We’ve got some comparison shots of the two cameras below, along with an Imgur album with all of the images featured in the video at a higher resolution:



The LG G7 and the iPhone X are both capable devices that take high-quality photos, so you won’t go wrong with either one of these smartphones.

We largely preferred the look of the iPhone X photos because of its tendency to capture more natural colors and accurately capture images with a lot of variation in lighting without overexposing elements of the photo, but in a lot of cases, the camera you like best is going to come down to personal taste.

What do you think of the LG G7’s camera? Let us know in the comments.

Related Roundup: iPhone X
Tag: LG
Buyer’s Guide: iPhone X (Neutral)

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Russian company charged in Mueller probe seeks grand jury materials

WASHINGTON (Reuters) – A Russian company accused by Special Counsel Robert Mueller of funding a propaganda operation to interfere in the 2016 U.S. presidential election is asking a federal judge for access to secret information reviewed by a grand jury before it indicted the firm.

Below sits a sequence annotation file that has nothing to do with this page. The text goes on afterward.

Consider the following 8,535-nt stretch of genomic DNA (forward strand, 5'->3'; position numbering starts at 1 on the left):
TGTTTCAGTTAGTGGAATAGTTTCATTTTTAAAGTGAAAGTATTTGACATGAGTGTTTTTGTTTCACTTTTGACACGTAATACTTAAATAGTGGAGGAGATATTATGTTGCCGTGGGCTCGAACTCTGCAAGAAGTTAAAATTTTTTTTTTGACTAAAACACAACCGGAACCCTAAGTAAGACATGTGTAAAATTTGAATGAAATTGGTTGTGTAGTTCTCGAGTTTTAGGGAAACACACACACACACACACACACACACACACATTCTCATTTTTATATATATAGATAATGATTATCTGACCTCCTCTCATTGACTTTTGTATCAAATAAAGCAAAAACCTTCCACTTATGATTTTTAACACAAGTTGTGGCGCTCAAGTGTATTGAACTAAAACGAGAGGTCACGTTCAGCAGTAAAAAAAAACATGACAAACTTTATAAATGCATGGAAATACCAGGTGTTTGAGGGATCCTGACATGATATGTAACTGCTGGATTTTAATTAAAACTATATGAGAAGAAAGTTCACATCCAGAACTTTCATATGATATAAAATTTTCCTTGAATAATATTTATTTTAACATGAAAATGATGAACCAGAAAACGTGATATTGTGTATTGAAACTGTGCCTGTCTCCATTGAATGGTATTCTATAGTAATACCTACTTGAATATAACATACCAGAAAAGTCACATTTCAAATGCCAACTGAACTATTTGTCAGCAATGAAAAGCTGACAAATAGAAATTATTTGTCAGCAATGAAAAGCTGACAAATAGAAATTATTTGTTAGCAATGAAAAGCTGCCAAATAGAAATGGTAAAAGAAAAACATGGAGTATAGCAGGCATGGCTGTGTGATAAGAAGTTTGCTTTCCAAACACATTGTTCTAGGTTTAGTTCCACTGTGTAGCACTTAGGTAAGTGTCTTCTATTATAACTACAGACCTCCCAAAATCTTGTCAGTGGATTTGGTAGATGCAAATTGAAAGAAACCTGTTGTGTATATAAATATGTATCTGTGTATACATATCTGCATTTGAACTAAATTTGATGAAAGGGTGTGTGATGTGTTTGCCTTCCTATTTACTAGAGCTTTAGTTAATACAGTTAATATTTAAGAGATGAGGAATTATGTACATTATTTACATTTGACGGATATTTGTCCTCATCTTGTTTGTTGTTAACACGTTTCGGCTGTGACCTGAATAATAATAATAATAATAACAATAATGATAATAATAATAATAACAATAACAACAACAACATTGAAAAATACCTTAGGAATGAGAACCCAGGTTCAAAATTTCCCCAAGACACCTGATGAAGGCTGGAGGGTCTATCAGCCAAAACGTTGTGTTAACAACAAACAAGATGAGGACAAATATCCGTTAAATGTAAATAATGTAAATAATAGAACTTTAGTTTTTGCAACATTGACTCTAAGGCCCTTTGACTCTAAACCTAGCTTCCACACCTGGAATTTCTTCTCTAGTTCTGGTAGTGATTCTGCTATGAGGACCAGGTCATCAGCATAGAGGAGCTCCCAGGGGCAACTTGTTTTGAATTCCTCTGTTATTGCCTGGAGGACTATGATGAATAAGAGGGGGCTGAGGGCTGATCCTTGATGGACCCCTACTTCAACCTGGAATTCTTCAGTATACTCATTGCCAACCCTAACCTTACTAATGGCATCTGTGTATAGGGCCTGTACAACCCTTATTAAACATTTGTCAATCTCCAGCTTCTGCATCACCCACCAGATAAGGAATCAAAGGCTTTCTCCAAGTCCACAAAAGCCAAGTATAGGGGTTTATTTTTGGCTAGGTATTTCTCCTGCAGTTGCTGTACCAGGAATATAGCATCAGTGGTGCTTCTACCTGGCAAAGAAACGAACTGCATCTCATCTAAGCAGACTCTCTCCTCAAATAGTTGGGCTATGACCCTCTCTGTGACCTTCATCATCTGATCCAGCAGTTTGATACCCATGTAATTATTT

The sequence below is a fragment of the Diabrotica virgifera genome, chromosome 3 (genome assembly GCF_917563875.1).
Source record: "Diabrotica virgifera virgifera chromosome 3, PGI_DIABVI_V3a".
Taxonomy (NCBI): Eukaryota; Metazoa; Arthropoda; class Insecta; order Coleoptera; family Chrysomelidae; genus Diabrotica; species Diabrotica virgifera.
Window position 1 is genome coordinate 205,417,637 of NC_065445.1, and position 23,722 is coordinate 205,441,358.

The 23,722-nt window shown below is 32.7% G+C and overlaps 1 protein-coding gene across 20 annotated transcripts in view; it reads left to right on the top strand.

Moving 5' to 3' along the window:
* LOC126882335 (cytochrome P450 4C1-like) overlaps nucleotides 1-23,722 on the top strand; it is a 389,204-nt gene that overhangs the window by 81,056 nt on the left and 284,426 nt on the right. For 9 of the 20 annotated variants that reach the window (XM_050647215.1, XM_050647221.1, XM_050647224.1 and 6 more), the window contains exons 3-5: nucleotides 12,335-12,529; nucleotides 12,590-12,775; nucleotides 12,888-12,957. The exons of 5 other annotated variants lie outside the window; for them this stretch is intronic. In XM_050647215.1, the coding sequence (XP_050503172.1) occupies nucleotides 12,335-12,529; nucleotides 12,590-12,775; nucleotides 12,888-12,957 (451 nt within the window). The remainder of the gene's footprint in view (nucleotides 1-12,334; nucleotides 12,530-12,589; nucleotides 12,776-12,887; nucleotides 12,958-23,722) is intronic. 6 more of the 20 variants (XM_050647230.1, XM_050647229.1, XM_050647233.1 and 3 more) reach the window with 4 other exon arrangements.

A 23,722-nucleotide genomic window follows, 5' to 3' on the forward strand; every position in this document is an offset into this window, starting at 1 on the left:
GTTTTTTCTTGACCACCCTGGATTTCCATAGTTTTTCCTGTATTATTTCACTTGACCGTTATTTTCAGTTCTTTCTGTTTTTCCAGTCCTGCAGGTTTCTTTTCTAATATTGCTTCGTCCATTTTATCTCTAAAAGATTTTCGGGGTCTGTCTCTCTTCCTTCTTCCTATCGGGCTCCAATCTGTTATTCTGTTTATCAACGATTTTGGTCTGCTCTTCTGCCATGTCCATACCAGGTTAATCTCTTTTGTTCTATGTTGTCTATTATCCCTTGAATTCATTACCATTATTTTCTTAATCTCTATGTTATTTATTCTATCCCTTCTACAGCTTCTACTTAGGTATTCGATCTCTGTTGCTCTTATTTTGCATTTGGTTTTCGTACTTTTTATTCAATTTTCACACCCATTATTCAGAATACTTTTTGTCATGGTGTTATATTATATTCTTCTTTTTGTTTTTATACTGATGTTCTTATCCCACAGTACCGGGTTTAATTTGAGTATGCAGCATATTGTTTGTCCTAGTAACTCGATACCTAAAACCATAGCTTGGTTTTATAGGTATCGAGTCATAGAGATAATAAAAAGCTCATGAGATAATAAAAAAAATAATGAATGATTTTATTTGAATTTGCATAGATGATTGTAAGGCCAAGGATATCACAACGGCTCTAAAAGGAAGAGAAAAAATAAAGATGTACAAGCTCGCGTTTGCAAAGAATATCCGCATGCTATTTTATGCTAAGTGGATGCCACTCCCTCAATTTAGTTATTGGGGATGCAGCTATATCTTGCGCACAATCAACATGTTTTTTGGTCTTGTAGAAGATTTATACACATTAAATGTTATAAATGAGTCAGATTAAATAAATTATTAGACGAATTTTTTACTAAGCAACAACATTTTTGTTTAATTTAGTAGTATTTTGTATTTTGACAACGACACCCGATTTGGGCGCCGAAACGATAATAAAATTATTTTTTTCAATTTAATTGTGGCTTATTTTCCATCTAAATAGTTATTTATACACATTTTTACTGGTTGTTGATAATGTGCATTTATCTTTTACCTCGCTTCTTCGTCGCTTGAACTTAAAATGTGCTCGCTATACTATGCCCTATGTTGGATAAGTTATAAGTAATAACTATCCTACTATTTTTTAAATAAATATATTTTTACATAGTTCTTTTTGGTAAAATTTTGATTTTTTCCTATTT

GPU-equipped Ryzen Pros give AMD what it needs to conquer the corporate desktop

AMD has launched a new range of Ryzen Pro processors that gives the company an important new weapon in its competition with Intel.

Last year, AMD introduced Ryzen Pro, a range of processors aimed at corporate desktops rather than consumer systems. Though broadly identical to their consumer counterparts, the Pro chips offer additional guarantees around supply and availability so that corporate fleets can standardize on particular chips without risking a part being discontinued mid-way through their replacement cycle. The Pro chips also carry longer warranties and emphasize certain security and management features that may not be present or enabled in consumer systems.

The first Ryzen Pros had a major omission, however: they didn’t include integrated GPUs. Corporate desktops and laptops, typically used for Office, Web browsing, and other low-intensity tasks, overwhelmingly use integrated GPUs rather than discrete ones; they simply don’t need anything more powerful. The need for separate GPUs meant that the first-generation Ryzen Pros had only very limited appeal in their target corporate market.